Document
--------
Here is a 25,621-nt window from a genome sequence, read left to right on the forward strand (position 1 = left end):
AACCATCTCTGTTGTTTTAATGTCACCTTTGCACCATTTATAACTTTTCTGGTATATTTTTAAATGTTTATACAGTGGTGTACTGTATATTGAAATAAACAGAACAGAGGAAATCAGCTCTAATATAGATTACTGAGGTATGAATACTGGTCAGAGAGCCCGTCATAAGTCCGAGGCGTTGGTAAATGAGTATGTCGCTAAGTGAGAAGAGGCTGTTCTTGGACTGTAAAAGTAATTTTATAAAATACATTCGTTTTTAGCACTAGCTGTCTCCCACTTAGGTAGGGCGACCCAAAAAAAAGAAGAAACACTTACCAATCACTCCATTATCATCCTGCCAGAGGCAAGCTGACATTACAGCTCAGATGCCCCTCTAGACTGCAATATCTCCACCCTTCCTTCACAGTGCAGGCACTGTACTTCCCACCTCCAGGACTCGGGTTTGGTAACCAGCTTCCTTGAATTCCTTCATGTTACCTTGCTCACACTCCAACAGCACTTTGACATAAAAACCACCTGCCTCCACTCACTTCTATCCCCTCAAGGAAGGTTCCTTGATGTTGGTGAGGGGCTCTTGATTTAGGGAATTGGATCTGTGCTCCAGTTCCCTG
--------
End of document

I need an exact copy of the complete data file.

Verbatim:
Here is a 25,621-nt window from a genome sequence, read left to right on the forward strand (position 1 = left end):
AACCATCTCTGTTGTTTTAATGTCACCTTTGCACCATTTATAACTTTTCTGGTATATTTTTAAATGTTTATACAGTGGTGTACTGTATATTGAAATAAACAGAACAGAGGAAATCAGCTCTAATATAGATTACTGAGGTATGAATACTGGTCAGAGAGCCCGTCATAAGTCCGAGGCGTTGGTAAATGAGTATGTCGCTAAGTGAGAAGAGGCTGTTCTTGGACTGTAAAAGTAATTTTATAAAATACATTCGTTTTTAGCACTAGCTGTCTCCCACTTAGGTAGGGCGACCCAAAAAAAAGAAGAAACACTTACCAATCACTCCATTATCATCCTGCCAGAGGCAAGCTGACATTACAGCTCAGATGCCCCTCTAGACTGCAATATCTCCACCCTTCCTTCACAGTGCAGGCACTGTACTTCCCACCTCCAGGACTCGGGTTTGGTAACCAGCTTCCTTGAATTCCTTCATGTTACCTTGCTCACACTCCAACAGCACTTTGACATAAAAACCACCTGCCTCCACTCACTTCTATCCCCTCAAGGAAGGTTCCTTGATGTTGGTGAGGGGCTCTTGATTTAGGGAATTGGATCTGTGCTCCAGTTCCCTG